Absolute scenes are unfolding in UK right now, with PM Boris Johnson getting an agreement from the Queen to suspend parliament. As you might imagine, it’s all about getting Brexit over the line. Alex Braae has a cheat sheet explaining all.
Wait, he can do that?
Yes, PM Boris Johnson does have the right to ask the Queen to suspend (or ‘prorogue’, in fancy language) parliament. And while the Queen has the right to refuse the request, doing so would go against centuries of constitutional convention against the monarch interfering in day to day politics. The suspension will begin in mid-September, and last for five weeks.
Still, it all seems a bit… extreme?
It is. The BBC reports speaker of the house John Bercow describes it as a “constitutional outrage” to suspend parliament. Some are calling it a coup. Labour leader Jeremy Corbyn is furious. Ruth Davidson, the leader of the Scottish wing of Johnson’s Conservative party, is likely to quit. Former PM Sir John Major has threatened court action to stop it. Across Westminster, monocles are falling out of eye sockets at alarming rates.
Why would Boris Johnson go for this option?
He has set a date of October 31 – Halloween, for the superstitious – on which the UK will leave the European Union, with or without a deal. That’s despite the likely consequences of a hard, no-deal Brexit including shortages of some foods, travel restrictions, chaos at the borders, the possible resumption of hostilities in Ireland, trade troubles and so on. Leaving on October 31 is pretty much the defining pledge of Johnson’s short tenure as PM so far. However, in the British parliamentary system, the PM is just the person who can command a majority in the House of Commons, which means parliament itself has a significant amount of power to block the plans, or try and force him out through a no-confidence motion. But they can’t do it if they’re not sitting.
Hang on, when did Boris Johnson even get elected as PM?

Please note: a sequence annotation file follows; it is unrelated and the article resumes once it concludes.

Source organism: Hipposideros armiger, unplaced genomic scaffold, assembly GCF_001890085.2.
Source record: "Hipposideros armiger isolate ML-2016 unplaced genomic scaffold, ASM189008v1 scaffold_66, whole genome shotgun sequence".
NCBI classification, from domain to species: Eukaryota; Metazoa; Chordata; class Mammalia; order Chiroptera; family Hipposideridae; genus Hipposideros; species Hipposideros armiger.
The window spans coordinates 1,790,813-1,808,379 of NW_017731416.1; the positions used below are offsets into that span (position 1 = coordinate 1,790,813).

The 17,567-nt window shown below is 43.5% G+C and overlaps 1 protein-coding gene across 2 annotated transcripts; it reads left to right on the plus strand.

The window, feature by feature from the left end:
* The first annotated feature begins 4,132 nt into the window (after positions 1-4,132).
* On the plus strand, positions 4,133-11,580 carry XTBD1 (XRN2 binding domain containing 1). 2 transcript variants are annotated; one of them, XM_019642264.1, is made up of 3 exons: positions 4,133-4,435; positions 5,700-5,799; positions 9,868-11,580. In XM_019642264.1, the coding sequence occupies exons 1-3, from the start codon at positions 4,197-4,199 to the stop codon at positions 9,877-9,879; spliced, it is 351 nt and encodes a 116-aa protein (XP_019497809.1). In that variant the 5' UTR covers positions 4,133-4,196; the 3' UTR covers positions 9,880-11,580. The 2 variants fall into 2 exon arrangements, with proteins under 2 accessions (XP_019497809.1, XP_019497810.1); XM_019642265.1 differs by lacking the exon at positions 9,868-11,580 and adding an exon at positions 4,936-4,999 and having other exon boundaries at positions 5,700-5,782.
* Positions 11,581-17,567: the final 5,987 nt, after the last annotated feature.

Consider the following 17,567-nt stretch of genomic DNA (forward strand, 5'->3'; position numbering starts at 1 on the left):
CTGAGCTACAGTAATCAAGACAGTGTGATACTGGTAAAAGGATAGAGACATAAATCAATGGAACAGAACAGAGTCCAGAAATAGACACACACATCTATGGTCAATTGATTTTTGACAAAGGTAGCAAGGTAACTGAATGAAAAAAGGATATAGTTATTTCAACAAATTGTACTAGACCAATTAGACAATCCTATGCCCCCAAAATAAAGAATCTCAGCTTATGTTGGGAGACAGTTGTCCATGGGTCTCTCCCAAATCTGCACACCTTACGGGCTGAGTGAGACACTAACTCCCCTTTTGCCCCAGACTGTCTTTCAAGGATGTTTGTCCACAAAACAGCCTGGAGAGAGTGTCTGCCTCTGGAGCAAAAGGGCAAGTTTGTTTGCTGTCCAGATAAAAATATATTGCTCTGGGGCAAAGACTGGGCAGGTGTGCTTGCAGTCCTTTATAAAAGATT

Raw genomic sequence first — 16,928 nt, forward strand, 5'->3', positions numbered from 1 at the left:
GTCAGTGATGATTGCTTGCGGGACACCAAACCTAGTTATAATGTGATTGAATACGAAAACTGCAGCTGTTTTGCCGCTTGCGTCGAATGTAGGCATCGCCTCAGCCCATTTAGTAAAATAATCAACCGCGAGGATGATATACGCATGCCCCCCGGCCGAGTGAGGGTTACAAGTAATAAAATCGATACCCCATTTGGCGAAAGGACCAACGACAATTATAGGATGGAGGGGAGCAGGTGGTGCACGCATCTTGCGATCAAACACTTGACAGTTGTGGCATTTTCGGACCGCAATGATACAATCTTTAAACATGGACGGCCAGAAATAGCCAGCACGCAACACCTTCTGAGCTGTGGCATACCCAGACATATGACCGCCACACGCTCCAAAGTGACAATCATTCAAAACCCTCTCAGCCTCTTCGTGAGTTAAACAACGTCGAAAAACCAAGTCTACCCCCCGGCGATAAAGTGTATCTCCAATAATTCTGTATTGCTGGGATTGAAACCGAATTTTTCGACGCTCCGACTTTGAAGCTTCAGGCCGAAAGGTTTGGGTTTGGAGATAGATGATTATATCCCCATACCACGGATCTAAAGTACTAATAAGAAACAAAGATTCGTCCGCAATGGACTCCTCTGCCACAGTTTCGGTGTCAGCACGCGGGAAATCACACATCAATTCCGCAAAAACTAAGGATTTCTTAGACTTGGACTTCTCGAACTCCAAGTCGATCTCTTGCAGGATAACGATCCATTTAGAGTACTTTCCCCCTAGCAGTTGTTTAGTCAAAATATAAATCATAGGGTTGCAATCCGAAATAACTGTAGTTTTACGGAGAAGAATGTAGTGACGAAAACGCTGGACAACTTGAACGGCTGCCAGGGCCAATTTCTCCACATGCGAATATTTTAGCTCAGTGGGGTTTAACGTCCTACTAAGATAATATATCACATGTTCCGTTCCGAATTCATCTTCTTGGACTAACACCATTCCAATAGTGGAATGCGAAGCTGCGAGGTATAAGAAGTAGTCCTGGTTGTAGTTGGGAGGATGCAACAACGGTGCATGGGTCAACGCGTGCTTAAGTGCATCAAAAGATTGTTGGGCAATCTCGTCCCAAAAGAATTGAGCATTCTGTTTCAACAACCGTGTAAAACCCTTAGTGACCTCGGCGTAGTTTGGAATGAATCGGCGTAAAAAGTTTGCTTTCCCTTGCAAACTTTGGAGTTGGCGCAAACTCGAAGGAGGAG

He both did and he didn’t. The UK hasn’t had a general election in which he was a party leader – last time they did, dear old doomed Theresa May was leading the Conservatives. But since then, Johnson has managed to work his way into the Conservative leadership, and with that the PM’s office. It’s all totally in keeping with Britain’s constitutional system.
Even so, given the magnitude of what is going on, should they maybe consider having an election?
They almost certainly will have one this year, but it’s highly unlikely it will take place before October 31. Simply put, Boris Johnson doesn’t have to call one until 2022 if he doesn’t want to, and in any election before October 31 he would likely face a united front of many parties against a no-deal Brexit, and would have a much higher chance of losing the top job as a result. But after Brexit has happened, an election becomes a much better prospect for Johnson. He says he has a “very exciting agenda” to unveil, and his party would likely win the votes of many who voted for the Brexit Party, who topped the polls in the recent European elections.
How are the people taking this?
Depends who you consider ‘the people’ to be – and the theme of defining ‘the people’ has been the undercurrent to everything that has happened since the Brexit vote in 2016. People who support Brexit are jubilant – see, for example, this post on the hard pro-Brexit blog Guido Fawkes. And despite Brexit winning the non-binding referendum by a narrow margin, the developments since have made it an article of faith for many people that carrying out Brexit is now essential for parliament to be following the will of the people.
On the other hand, protests are breaking out all over the country, with calls to stop what many see as a coup. The Guardian reports they started spontaneously in London, before more were organised around the country. A petition against it on the UK parliament website has gathered close to a million signatures in a matter of hours (note – by the time you read this the number will probably be much higher). And the protesters have a pretty fair point – while the voters chose Brexit in the referendum, can it really be claimed that this is how they wanted it carried out?
The final word:
The UK is a country with a long constitutional history, and right now we’re seeing history in the making in real time. Hopefully that’s some consolation for those having to live through it.
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